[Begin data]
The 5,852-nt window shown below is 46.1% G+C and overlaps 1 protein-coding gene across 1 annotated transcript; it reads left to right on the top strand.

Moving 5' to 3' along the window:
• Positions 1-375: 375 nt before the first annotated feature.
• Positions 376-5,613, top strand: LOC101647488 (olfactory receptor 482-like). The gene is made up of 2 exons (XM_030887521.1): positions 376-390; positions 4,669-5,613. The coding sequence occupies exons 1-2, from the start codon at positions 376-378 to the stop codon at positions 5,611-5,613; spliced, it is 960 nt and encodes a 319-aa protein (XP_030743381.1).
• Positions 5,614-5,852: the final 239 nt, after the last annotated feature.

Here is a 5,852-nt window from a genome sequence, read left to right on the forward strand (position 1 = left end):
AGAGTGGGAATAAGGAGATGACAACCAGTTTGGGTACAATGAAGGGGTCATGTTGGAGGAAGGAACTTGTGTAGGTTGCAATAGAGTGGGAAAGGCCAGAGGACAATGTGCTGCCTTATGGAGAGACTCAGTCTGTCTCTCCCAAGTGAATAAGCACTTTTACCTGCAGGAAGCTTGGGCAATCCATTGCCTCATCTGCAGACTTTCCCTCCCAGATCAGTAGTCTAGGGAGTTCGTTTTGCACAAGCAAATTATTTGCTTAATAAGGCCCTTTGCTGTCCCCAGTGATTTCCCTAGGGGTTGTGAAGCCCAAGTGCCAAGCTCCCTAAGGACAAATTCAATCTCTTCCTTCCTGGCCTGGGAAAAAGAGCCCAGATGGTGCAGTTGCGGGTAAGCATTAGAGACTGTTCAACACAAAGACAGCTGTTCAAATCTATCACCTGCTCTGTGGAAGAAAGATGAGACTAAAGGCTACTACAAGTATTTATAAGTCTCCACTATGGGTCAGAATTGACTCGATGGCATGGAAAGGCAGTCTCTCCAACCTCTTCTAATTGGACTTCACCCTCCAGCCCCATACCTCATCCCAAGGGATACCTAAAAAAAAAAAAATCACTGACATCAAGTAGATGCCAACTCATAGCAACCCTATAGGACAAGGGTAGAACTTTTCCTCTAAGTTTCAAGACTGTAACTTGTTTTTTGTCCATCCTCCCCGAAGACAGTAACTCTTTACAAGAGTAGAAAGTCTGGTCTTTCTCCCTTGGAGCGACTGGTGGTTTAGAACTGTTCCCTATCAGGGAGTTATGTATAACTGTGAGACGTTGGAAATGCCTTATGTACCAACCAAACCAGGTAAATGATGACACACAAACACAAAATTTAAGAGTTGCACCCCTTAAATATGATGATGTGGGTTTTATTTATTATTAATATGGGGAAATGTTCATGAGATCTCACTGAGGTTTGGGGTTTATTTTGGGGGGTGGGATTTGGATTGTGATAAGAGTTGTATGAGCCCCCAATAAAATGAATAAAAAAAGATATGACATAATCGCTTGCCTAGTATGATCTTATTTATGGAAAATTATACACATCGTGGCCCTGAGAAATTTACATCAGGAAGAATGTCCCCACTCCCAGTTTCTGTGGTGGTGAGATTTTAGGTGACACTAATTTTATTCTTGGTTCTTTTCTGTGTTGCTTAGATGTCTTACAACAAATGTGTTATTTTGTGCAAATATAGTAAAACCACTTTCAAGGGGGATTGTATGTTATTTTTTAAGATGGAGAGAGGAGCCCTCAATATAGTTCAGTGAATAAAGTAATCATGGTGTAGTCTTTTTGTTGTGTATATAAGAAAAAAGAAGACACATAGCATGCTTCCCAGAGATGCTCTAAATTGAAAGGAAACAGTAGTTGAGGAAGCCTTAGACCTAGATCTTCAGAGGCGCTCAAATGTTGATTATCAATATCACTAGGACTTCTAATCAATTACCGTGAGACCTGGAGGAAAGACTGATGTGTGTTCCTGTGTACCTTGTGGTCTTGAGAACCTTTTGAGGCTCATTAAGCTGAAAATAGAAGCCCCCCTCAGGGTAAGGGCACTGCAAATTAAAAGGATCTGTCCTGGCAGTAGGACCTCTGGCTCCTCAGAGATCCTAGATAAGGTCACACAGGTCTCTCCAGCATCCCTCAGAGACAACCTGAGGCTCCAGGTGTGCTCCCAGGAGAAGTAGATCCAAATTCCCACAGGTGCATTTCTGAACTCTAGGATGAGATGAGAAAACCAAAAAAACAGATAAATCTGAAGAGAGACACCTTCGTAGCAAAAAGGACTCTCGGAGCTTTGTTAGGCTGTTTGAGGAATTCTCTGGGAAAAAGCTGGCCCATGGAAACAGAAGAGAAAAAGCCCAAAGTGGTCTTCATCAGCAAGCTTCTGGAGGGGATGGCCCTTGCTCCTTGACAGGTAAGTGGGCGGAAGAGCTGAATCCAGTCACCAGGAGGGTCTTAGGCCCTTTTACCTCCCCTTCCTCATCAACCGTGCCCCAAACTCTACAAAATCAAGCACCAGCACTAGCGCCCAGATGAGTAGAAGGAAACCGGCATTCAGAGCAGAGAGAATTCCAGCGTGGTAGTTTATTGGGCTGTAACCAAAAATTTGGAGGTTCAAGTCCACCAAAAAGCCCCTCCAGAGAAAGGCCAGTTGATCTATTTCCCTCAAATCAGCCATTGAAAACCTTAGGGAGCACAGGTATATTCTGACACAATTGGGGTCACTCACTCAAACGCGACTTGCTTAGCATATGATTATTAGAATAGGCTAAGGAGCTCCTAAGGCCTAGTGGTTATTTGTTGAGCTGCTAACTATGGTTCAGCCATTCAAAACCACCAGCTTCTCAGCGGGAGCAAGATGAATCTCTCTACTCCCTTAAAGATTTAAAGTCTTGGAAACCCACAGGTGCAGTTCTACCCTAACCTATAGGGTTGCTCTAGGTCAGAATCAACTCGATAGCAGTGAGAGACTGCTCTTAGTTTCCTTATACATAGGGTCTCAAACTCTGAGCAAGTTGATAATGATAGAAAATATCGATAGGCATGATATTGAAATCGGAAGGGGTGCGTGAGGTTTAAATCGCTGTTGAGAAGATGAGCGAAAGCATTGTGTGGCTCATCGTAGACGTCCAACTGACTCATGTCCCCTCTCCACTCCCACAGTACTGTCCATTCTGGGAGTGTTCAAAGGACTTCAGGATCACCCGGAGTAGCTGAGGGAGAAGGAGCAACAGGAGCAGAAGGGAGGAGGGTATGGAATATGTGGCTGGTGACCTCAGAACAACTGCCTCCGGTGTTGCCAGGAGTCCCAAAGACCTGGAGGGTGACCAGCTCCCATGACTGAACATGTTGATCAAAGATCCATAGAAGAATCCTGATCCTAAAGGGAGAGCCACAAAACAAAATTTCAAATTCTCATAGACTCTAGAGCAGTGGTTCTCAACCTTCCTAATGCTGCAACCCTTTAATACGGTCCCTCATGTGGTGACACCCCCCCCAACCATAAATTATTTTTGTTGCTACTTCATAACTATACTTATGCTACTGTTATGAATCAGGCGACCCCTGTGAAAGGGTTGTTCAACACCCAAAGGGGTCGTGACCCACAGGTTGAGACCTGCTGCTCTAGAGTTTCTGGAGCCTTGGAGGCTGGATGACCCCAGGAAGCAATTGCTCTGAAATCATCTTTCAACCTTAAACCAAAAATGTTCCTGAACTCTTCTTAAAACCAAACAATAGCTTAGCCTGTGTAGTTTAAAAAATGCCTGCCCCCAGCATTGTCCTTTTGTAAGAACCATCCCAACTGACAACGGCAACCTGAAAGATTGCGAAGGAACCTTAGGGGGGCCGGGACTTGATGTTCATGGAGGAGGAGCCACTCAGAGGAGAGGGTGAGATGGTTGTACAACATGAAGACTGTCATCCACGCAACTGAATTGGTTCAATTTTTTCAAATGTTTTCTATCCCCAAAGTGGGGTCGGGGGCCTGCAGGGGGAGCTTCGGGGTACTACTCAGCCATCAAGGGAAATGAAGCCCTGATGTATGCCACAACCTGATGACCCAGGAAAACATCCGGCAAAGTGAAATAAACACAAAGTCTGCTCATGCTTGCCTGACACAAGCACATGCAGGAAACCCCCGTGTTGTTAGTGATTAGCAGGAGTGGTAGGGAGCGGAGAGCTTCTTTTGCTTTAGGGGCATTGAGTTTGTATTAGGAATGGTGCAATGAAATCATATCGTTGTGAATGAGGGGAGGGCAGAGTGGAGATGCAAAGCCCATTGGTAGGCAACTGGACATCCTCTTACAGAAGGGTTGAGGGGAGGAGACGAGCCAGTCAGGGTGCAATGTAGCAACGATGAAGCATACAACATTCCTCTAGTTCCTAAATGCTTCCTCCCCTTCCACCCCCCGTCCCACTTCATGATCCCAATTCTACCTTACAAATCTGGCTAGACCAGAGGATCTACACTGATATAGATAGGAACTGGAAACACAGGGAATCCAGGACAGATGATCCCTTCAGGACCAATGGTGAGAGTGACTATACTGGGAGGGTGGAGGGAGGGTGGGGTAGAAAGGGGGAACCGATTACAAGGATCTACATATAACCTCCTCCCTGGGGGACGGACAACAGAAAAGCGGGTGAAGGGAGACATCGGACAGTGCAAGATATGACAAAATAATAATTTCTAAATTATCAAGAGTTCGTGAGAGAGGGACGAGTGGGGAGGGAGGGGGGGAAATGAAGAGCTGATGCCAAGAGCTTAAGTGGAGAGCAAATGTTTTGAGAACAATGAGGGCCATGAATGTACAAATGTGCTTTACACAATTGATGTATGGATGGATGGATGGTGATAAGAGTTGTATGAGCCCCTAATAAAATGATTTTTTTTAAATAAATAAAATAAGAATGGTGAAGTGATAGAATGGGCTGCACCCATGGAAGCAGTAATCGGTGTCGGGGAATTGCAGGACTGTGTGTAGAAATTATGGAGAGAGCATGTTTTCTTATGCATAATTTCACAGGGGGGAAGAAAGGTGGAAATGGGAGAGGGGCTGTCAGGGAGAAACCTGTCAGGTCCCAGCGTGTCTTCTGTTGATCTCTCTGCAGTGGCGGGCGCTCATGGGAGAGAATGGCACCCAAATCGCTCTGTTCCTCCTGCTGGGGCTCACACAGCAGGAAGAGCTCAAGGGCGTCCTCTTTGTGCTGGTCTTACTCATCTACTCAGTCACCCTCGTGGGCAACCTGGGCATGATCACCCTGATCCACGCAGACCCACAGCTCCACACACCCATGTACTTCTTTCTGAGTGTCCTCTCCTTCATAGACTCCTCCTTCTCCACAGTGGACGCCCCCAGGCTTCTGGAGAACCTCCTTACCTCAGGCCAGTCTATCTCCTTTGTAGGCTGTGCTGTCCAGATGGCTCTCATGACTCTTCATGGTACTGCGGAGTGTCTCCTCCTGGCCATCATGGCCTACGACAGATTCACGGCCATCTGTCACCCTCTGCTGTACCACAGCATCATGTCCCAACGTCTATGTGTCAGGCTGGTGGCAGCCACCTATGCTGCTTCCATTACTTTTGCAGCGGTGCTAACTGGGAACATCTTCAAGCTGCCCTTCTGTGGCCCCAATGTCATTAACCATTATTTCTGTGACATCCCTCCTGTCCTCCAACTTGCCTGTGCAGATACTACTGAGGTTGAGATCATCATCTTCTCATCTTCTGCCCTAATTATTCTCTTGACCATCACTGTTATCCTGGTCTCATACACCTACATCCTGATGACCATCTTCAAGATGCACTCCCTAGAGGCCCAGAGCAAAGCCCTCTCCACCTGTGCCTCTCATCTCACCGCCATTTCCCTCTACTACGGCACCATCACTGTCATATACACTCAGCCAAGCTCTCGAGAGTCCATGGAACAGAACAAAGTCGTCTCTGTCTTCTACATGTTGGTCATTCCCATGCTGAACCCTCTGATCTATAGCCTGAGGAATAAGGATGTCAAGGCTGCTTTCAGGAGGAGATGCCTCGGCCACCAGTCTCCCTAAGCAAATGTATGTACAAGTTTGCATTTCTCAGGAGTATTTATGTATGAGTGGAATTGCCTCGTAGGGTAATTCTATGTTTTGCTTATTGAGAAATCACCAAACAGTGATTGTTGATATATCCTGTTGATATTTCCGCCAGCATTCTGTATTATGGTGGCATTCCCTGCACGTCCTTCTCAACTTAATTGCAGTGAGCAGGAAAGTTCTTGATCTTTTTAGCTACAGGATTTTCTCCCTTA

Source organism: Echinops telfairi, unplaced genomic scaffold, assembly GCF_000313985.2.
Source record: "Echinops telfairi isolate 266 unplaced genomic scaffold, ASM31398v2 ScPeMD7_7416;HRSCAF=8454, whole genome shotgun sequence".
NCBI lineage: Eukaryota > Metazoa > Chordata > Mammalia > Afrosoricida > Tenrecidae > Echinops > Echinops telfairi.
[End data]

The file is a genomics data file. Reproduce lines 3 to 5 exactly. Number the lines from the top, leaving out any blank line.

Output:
• Positions 1-375: 375 nt before the first annotated feature.
• Positions 376-5,613, top strand: LOC101647488 (olfactory receptor 482-like). The gene is made up of 2 exons (XM_030887521.1): positions 376-390; positions 4,669-5,613. The coding sequence occupies exons 1-2, from the start codon at positions 376-378 to the stop codon at positions 5,611-5,613; spliced, it is 960 nt and encodes a 319-aa protein (XP_030743381.1).
• Positions 5,614-5,852: the final 239 nt, after the last annotated feature.